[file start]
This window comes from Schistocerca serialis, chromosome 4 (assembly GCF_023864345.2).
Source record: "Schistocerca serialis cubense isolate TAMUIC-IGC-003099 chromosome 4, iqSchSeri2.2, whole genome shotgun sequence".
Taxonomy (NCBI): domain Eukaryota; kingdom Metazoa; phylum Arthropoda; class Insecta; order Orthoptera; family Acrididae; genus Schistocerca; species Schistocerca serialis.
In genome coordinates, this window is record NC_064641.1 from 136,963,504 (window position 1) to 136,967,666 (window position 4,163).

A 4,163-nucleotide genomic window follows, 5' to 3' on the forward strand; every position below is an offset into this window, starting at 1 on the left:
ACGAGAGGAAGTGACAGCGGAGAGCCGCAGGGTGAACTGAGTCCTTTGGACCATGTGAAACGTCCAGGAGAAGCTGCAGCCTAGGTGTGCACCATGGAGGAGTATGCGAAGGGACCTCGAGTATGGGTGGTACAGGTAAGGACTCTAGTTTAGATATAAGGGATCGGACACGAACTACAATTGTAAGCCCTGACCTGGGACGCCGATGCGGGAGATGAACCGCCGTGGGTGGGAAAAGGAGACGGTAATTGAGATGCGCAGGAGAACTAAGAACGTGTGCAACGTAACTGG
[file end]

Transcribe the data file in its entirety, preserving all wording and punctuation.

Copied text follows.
This window comes from Schistocerca serialis, chromosome 4 (assembly GCF_023864345.2).
Source record: "Schistocerca serialis cubense isolate TAMUIC-IGC-003099 chromosome 4, iqSchSeri2.2, whole genome shotgun sequence".
Taxonomy (NCBI): domain Eukaryota; kingdom Metazoa; phylum Arthropoda; class Insecta; order Orthoptera; family Acrididae; genus Schistocerca; species Schistocerca serialis.
In genome coordinates, this window is record NC_064641.1 from 136,963,504 (window position 1) to 136,967,666 (window position 4,163).

A 4,163-nucleotide genomic window follows, 5' to 3' on the forward strand; every position below is an offset into this window, starting at 1 on the left:
ACGAGAGGAAGTGACAGCGGAGAGCCGCAGGGTGAACTGAGTCCTTTGGACCATGTGAAACGTCCAGGAGAAGCTGCAGCCTAGGTGTGCACCATGGAGGAGTATGCGAAGGGACCTCGAGTATGGGTGGTACAGGTAAGGACTCTAGTTTAGATATAAGGGATCGGACACGAACTACAATTGTAAGCCCTGACCTGGGACGCCGATGCGGGAGATGAACCGCCGTGGGTGGGAAAAGGAGACGGTAATTGAGATGCGCAGGAGAACTAAGAACGTGTGCAACGTAACTGG